“Create A Team Of People That Help Get Your Patient To Their Goal” With Dr. Angeline Beltsos
I had the pleasure of interviewing Dr. Angeline Beltsos, MD. Reproductive Endocrinology and Infertility (REI). She is the medical director and CEO of Vios Fertility, a Midwest based clinic with 9 offices in the Chicago, Milwaukee and St. Louis regions. At Vios, doctors are committed to helping patients find their way to fertility health and treatment with the highest chance of success by providing them with innovative, scientific, cutting-edge treatment options along with an unparalleled patient experience.
Can you tell us a story about what brought you to this specific career path?
One of the things that brought me to this career was when I was a medical student walking in the halls of Michigan State University clinical campus in Saginaw Michigan. As I was in the hospital, I walked by your door with the words Ivf lab. I thought to myself what a spectacular thing is going on in that room? They are helping people create their families and could there be anything more magnificent? At that moment I decided I would apply for my obstetrics and gynecological Residency and specifically at a place that would give me a good chance of getting the competitive spot in reproductive endocrinology training called a fellowship that would follow. Being involved in this area and space of science and medicine has been an amazing life opportunity.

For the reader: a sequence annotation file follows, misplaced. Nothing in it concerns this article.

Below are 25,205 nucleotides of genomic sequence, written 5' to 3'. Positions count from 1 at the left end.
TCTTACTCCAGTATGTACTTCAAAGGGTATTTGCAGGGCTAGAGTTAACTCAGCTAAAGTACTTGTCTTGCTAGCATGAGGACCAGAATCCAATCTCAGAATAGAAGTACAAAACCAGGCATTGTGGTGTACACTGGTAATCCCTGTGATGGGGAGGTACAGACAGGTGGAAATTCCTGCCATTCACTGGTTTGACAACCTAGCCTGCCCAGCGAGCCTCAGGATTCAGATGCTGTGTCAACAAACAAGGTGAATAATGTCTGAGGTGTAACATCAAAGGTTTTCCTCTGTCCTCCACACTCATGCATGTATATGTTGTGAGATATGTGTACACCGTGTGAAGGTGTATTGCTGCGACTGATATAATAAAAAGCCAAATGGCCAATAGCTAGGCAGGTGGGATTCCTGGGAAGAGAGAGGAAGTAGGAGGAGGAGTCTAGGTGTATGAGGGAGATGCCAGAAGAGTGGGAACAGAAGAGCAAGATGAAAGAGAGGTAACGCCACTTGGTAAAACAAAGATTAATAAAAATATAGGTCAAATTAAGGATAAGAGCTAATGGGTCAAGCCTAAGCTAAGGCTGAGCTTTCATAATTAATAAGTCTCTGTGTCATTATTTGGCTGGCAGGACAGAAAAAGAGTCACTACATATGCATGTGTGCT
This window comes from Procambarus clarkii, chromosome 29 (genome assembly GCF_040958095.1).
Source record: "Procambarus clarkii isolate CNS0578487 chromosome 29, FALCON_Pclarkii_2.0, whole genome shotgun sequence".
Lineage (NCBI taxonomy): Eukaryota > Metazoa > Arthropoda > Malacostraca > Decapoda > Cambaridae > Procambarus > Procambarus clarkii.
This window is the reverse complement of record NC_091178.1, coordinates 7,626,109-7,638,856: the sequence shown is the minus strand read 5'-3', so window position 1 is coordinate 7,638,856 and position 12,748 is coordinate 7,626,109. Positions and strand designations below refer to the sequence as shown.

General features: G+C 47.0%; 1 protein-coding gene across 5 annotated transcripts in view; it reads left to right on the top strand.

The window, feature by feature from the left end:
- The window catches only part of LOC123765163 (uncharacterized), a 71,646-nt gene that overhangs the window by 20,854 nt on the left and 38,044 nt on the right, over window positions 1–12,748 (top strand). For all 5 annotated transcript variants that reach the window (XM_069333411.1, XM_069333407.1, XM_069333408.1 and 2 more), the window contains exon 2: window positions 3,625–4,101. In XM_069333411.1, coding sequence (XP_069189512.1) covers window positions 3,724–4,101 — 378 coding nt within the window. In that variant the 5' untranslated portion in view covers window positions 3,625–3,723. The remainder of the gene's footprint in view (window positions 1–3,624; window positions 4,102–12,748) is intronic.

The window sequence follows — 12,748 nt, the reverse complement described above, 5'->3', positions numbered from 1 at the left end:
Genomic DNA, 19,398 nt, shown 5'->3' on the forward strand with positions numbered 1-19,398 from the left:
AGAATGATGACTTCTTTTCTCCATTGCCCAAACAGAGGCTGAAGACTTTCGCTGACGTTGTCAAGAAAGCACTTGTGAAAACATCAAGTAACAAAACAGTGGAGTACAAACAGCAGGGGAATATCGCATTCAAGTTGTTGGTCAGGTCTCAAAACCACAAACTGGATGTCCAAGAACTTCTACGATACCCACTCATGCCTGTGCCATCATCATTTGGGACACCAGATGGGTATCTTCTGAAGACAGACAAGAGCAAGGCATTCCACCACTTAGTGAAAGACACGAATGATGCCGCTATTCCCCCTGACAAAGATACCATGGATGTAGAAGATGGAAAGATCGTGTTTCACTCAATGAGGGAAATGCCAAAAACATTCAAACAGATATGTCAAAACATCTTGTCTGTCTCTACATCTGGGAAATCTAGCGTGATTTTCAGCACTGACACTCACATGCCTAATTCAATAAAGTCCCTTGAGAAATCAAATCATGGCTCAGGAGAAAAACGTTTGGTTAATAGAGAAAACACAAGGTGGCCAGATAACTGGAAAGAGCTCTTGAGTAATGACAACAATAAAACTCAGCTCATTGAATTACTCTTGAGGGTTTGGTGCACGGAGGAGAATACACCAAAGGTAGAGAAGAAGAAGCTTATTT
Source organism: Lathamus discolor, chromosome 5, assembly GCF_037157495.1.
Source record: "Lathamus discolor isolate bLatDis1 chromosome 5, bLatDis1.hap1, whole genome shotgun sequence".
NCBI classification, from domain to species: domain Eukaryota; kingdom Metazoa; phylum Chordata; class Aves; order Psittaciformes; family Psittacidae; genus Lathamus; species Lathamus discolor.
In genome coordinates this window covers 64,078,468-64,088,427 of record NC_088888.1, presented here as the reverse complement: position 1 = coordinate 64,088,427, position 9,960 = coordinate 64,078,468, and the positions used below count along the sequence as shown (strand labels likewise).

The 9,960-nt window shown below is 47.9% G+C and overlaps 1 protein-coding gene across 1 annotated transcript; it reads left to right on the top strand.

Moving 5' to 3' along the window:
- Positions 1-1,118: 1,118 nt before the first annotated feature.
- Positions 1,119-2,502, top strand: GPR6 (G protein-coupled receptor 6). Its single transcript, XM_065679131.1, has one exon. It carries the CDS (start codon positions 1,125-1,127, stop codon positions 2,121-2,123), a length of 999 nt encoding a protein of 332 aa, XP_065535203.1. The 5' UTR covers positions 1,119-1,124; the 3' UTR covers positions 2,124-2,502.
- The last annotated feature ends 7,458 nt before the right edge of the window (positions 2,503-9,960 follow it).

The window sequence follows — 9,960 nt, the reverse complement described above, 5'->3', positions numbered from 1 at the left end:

How have your personal challenges informed your career path?
Being a woman as we navigate life’s gifts including the blessings of motherhood, personal challenges have informed my career path. I did get married after I completed my residency. We were blessed with three children that overall delivered without any issues. However, our fourth child delivered early and our daughter Aleena did not survive due to her prematurity. After trying other things, we finally were successful by using in vitro fertilization and transferring the embryo into a gestational carrier. What was funny I would say about this, is that all day I help guide couples to making decisions about their body, their potential future babies as embryos, and one day the tables flipped. It has added a significant element of compassion and empathy to my physician vantage point. It is quite easy for us as care providers to dish it out (I mean this respectfully) but when it turns out to be something we ourselves have to do it reminds us that there is a emotional and scary component to Medicine. I bring this to my patients.…Even though they may not know my story.